In order to build a body that is worth envying, you will have to learn how to pack on some lean muscle mass. Most know that lifting heavy weights builds muscle, but far less know the science behind what foods build muscle. You see, nutrition is probably just as, if not; more important than your workout regimen.
If you want to skip the deep dive on what foods build muscle then check out the list below of the top foods that help you build muscle:
- Whey Protein
- Egg whites
Otherwise, continue reading!
You are what you eat
Muscle is made of protein. Therefore, you have to consume protein to put on muscle.
And protein is a polymer of amino acids
Amino acids are the building blocks of proteins. There are 20 different amino acids which are either essential or non-essential. Essential amino acids cannot be made by the body. Therefore, they must come from our diet.
The 9 essential amino acids are: histidine, isoleucine, leucine, lysine, methionine, phenylalanine, threonine, tryptophan, and valine.
The 11 other non-essential amino acids are alanine, arginine, asparagine, aspartic acid, cysteine, glutamic acid, glutamine, glycine, proline, serine, and tyrosine
When it comes to putting on lean muscle, the term “nitrogen balance” is something you should be aware of. Nitrogen enters your body when you consume amino acids. Nitrogen also exits the body as ammonia, uric acid, and urea as waste.
Nitrogen balance is achieved when the amount of nitrogen consumed is equal to the amount of nitrogen excreted by the body.
If the amount of nitrogen consumed is less than the amount of nitrogen excreted then you will start to lose muscle because you are in a nitrogen deficit.
Conversely, if the amount of nitrogen you are consuming is greater than the amount of nitrogen that is excreted, then you will have a surplus of nitrogen available to help build muscle.
How Much Protein Do You Need to Eat to Build Muscle?
Not only does what you eat matter, but how much you eat. If you want to build muscle, then you will have to eat an adequate amount of protein.
There are few different schools of thought on how much protein one should consume to build muscle. Some say 2 grams of protein per kg of body weight is the proper metric, others think just 1 gram of protein should be consumed per pound of kg.
What does the scientific literature say?
It seems there is an optimal protein intake for maintaining muscle. One study conducted showed that after getting to a level of 1.2 grams of protein per kilogram of body weight, any excess protein did have much of an effect on muscle gain.
Another study showed that the optimal amount of protein that should be consumed if you want to gain muscle is approximately 0.68 grams of protein per pound of bodyweight.
And remember too much of a good thing can be bad. If you eat very high levels or protein, like in the 250 grams range, you can cause damage to your kidneys.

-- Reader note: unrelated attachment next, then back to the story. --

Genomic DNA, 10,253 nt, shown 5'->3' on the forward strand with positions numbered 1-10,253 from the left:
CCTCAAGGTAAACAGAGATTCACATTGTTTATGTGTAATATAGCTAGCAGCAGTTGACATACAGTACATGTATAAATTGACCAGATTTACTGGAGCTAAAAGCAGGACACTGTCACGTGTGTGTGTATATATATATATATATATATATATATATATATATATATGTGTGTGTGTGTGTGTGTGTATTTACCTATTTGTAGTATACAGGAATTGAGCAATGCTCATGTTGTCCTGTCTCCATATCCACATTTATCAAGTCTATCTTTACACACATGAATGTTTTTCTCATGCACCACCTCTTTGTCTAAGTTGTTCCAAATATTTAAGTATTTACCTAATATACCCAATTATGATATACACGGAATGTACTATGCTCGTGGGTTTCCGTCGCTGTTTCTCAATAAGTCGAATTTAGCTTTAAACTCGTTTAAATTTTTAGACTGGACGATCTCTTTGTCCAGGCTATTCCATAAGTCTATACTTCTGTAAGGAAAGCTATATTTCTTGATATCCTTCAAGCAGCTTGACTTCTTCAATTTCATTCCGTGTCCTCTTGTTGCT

Net Protein Utilization (NPU)
When it comes to putting on muscle something to be aware of is “Net Protein Utilization, or NPU. NPU is the ratio of amino acid mass converted to proteins to the mass of amino acids supplied”
So basically it’s a measure of how many amino acids get converted to proteins versus the total amount of amino acids consumed. It’s measured experimentally by determining the total dietary protein consumed compared to the total nitrogen that is excreted from the body.
Here’s an example- let’s say you ate a steak that contained 100 grams of amino acids. By using the experimental measuring methods mentioned before we can determine how many amino acids were excreted from the body and compare that number to the 100 grams consumed.
Let’s say we discovered 11 grams of amino acids were excreted from the body. That would make the beef/steak’s NPU 89%, .89, or 89. The closer to 1 or to 100, the more efficient that particular food source is at being converted into protein.
Besides Net Protein Utilization there is also another measurement called Protein bio-availabity. NPU and protein bio-availablity are virtually the same thing; both measure how much protein is utilized/absorbed in the body.
As you can see, whey protein, eggs, milk, fish, beef, chicken take the top spot for the most bioavailable forms of protein.
Leucine is a particular important amino acid for building muscle. This is because studies have shown that Leucine promotes protein synthesis. Leucine is an amino acid that can be found chicken, beef, pork, fish (tuna), tofu, canned beans, milk, cheese, squash seeds, and eggs. You can supplement with leucine as well.
Insulin and Protein absorption
There are a few different schools of thought with how insulin affects muscle growth. Originally, it was thought that insulin was key to any type of anabolic process in the body. However, now, some studies may show that increasing insulin levels by eating carbohydrates post workout may not have an effect on protein synthesis.